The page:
According to one variant of the invention, said pharmaceutical composition comprises at least one adjuvant capable of enhancing the capacity for transfection of said complex into a target cell in vitro, ex vivo or in vivo. More particularly, said adjuvant is chosen from the group consisting of a lysosomotropic agent such as for example chloroquine, a protic polar compound chosen in particular from propylene glycol, polyethylene glycol, glycerol, ethanol, 1-methyl-L-2-pyrrolidone or derivatives thereof, and an aprotic polar compound chosen in particular from dimethyl sulfoxide (DMSO), diethyl sulfoxide, di-n-propyl sulfoxide, dimethyl sulfone, sulfolane, dimethylformamide, dimethylacetamide, tetramethylurea, acetonitrile or derivatives thereof.
Depending on the mode of administration chosen, it is also possible to add to the composition of the invention a pharmaceutically acceptable carrier allowing administration to humans or to animals. The use of such carriers is described in the literature.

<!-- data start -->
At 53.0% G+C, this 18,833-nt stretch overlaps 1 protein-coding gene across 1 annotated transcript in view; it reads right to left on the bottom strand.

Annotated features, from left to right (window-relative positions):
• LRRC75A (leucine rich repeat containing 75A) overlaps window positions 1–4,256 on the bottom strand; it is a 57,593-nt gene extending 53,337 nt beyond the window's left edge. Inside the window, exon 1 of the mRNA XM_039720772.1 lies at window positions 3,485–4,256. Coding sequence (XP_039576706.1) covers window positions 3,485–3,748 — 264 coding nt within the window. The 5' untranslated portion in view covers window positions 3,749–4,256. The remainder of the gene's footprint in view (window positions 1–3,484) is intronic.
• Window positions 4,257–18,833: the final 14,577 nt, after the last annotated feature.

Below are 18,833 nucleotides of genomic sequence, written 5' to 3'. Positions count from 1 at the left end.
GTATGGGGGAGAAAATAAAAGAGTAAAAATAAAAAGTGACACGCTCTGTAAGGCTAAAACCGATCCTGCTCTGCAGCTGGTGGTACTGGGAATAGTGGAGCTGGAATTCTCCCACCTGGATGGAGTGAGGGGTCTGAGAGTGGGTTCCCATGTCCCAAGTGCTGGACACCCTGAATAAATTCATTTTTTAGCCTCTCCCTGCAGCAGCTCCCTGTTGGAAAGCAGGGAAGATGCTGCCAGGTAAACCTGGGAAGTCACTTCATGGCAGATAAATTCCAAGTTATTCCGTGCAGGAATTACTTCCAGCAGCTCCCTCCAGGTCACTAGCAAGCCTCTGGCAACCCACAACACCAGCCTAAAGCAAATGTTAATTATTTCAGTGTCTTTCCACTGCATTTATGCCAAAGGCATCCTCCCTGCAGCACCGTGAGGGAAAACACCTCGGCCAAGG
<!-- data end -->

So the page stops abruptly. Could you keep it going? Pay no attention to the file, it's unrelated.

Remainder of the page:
A complex or a pharmaceutical composition according to the invention may be administered in vivo in particular in a form which is injectable, in particular by the intramuscular route. It is also possible to envisage injection by the intratracheal, intranasal, epidermal, intravenous, intraarterial, intratumoral, intrapleural, or intracerebral route using a syringe or any other equivalent means. According to another embodiment, it is possible to use systems appropriate for the treatment of the airways or of the mucous membranes such as inhalation, instillation or aerosolization, by the topical route, by oral administration or any other means perfectly known to persons skilled in the art and applicable to the present invention. The administration may take place in a single dose or in a dose repeated once or several times after a certain time interval. The route of administration and the dosage which are most appropriate vary according to different parameters such as for example the individual or the disease to be treated, or alternatively the nucleic acid to be transfected or the target organ/tissue.
Finally, the invention relates to a cell transfected with a complex or a pharmaceutical composition as defined above, particularly a prokaryotic cell, a yeast or eukaryotic cell, in particular an animal cell, in particular a mammalian cell, and more particularly a cancer cell.
The present invention is illustrated by the following Examples 1 to 5, with reference to FIGS. 1 to 9.